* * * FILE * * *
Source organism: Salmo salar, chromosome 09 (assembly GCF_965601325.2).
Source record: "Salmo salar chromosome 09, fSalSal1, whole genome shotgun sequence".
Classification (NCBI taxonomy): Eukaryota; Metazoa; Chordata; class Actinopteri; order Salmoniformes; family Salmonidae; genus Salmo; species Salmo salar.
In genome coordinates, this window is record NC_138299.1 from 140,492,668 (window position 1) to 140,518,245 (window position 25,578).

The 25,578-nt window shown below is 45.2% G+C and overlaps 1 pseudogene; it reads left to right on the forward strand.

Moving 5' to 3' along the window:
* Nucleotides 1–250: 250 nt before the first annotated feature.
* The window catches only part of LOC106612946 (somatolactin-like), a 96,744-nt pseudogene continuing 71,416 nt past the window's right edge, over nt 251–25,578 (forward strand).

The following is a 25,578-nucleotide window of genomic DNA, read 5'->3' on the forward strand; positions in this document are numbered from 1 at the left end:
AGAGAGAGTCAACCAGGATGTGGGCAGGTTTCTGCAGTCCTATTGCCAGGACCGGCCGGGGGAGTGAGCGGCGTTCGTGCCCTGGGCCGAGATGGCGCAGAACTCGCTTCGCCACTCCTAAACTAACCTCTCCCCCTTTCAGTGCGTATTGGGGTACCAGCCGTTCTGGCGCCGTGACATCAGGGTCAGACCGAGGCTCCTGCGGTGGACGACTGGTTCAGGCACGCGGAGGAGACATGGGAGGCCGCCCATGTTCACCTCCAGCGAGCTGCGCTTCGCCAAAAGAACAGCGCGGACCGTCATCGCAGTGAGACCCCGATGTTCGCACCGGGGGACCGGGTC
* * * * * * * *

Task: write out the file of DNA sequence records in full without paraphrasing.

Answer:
Source organism: Salmo salar, chromosome 09 (assembly GCF_965601325.2).
Source record: "Salmo salar chromosome 09, fSalSal1, whole genome shotgun sequence".
Classification (NCBI taxonomy): Eukaryota; Metazoa; Chordata; class Actinopteri; order Salmoniformes; family Salmonidae; genus Salmo; species Salmo salar.
In genome coordinates, this window is record NC_138299.1 from 140,492,668 (window position 1) to 140,518,245 (window position 25,578).

The 25,578-nt window shown below is 45.2% G+C and overlaps 1 pseudogene; it reads left to right on the forward strand.

Moving 5' to 3' along the window:
* Nucleotides 1–250: 250 nt before the first annotated feature.
* The window catches only part of LOC106612946 (somatolactin-like), a 96,744-nt pseudogene continuing 71,416 nt past the window's right edge, over nt 251–25,578 (forward strand).

The following is a 25,578-nucleotide window of genomic DNA, read 5'->3' on the forward strand; positions in this document are numbered from 1 at the left end:
AGAGAGAGTCAACCAGGATGTGGGCAGGTTTCTGCAGTCCTATTGCCAGGACCGGCCGGGGGAGTGAGCGGCGTTCGTGCCCTGGGCCGAGATGGCGCAGAACTCGCTTCGCCACTCCTAAACTAACCTCTCCCCCTTTCAGTGCGTATTGGGGTACCAGCCGTTCTGGCGCCGTGACATCAGGGTCAGACCGAGGCTCCTGCGGTGGACGACTGGTTCAGGCACGCGGAGGAGACATGGGAGGCCGCCCATGTTCACCTCCAGCGAGCTGCGCTTCGCCAAAAGAACAGCGCGGACCGTCATCGCAGTGAGACCCCGATGTTCGCACCGGGGGACCGGGTC